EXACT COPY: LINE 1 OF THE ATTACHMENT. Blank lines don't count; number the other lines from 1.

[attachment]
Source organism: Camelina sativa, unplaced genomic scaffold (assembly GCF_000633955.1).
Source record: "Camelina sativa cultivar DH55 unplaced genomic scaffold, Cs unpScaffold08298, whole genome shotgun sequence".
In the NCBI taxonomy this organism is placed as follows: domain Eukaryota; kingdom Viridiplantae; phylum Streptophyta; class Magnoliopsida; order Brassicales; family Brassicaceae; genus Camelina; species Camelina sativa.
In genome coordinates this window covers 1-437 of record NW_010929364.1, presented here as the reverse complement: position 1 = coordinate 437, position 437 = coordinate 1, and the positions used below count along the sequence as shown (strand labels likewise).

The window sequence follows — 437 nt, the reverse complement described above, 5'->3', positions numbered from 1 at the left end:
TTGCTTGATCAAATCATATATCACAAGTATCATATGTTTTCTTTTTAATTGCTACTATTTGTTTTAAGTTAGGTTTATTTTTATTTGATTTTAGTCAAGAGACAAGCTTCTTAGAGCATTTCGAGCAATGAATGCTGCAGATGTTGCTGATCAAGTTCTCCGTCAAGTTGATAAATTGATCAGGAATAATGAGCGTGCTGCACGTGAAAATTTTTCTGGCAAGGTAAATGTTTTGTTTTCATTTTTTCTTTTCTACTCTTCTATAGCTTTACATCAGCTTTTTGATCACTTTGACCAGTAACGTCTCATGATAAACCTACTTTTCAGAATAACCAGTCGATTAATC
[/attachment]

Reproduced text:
Source organism: Camelina sativa, unplaced genomic scaffold (assembly GCF_000633955.1).